Do we have rice crisis or price crisis or both? What is the real situation? There seems to be at the same time some problem of accountability, transparency and credibility! NFA rice is at 18 pesos while commercial rice is at almost 40 pesos. A big problem for the poor! And the Philippines, once upon a time a rice granary in Asia, is now the top importer of rice.
Who is to blame for this crisis? What is the solution to this problem? One answer we are hearing these days is: blame the crisis on our growing population; and therefore there is need for a program of population control.
It is both an economic and moral problem. I would like to quote the answer of a young city councilor from Olongapo under the Kapatiran Party, John Carlos de los Reyes. What he courageously and insightfully said can be applied to the problem of rice and food sufficiency. John Carlos de los Reyes in a convention on the Family held in Cebu said: “The root social problem of our nation is not over-population but massive, enslaving poverty. Philippine poverty cannot be the result of a growing population, but rather the outcome of corruption in both government and business sector … We are poor not because we are many, but because a few wittingly or unwittingly deprive our kababayans of opportunities to prosper …”
Graft and corruption, not population growth is the major cause of our crisis. Already as of December 2004, the National Statistics Office had projected a population growth rate of 1.99% and not 2.36% as being insisted upon. In fact, the country is already experiencing a decline in the number of births. Population is expanding, but the expansion is not caused by “uncontrolled births” but rather by the elderly population being more healthy and living longer than before. Improved health situation results also in higher survival rates of new born.
To the question how we can solve the disproportion between increasing population and decreasing food supply, the fallacious answer is cut down the population. However, Pope John XXIII in his Encyclical Letter, Mater et Magistra (no. 189) had proposed the empowerment and education of the same population to solve the problem of decreasing food supply: “The real solution is to be found in a renewed scientific and technical effort on man’s part to deepen and extend his dominion over the earth.” … so as to produce sufficient food. Babies therefore are presently consumers, but they are also future food producers. Babies are not liabilities only but are future assets to replace the present generation and to support our senior citizens.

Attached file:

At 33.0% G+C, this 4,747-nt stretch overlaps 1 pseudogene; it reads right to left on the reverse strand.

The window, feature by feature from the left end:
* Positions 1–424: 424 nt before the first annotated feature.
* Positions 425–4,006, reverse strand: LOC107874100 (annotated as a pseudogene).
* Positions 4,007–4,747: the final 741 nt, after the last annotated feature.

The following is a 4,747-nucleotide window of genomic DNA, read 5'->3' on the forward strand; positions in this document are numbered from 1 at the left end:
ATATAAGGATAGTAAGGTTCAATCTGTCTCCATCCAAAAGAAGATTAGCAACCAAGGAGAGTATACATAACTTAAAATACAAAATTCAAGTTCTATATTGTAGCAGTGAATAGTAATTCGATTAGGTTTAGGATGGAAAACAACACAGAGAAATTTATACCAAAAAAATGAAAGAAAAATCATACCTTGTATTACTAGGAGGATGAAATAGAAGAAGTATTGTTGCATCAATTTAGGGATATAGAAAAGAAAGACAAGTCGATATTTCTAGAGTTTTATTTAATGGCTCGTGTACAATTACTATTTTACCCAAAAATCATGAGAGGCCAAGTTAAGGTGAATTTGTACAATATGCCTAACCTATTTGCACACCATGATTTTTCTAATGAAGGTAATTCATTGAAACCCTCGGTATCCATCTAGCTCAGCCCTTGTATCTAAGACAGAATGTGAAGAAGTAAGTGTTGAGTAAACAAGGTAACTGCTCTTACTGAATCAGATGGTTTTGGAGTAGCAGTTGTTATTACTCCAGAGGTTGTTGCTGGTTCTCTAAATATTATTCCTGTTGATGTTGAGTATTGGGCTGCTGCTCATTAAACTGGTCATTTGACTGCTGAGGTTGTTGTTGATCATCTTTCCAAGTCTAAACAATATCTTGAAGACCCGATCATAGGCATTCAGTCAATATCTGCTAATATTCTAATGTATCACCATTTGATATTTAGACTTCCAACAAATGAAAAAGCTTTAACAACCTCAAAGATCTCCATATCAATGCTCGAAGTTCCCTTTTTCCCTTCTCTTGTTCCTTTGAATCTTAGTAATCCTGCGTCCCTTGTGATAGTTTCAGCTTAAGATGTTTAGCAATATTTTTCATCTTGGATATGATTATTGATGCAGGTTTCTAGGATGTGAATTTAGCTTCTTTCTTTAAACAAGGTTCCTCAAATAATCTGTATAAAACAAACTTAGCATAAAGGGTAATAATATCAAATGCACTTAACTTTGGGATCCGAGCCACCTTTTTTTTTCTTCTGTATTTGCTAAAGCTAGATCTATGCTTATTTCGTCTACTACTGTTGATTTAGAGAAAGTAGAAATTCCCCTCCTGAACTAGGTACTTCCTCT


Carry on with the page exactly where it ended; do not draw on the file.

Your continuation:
Is the Catholic Church against population control? No. Rather the Church continues to advocate natural family planning as the morally acceptable way of practicing responsible parenthood. But the Church objects to the use of artificial contraception, such as the use of abortifacients, contraceptive devises, abortion and sterilization. Artificial contraception is wrong not because the Catholic Church forbids them; rather the Church forbids them because they are morally wrong: they violate the creative power of God and destroy the natural fruitfulness of human reproductive capacity.
Pope Benedict XVI, when as Joseph Cardinal Ratzinger he was President of the Congregation of the Doctrine of Faith had said: “God alone is the Lord of life from its beginning until its end: no one can, in any circumstance, claim for himself the right to destroy directly an innocent human being. Human procreation requires on the part of spouses responsible collaboration with the fruitful love of God” His predecessor, Pope John Paul II in Evangelium Vitae had condemned abortion, euthanasia and genocide as supreme dishonor to the Creator of life.
To conclude: in the present rice crisis or price crisis of food supply, we must look at population not as the root cause of the problem. The social doctrine of the Church challenges society and government to regard population not as mere consumer but also to help and facilitate their becoming producers and formal businessmen. By completely eradicating corruption and restoring justice our government can empower population to keep the continuous flow of production and supply.
+ANGEL N. LAGDAMEO
April 21, 2008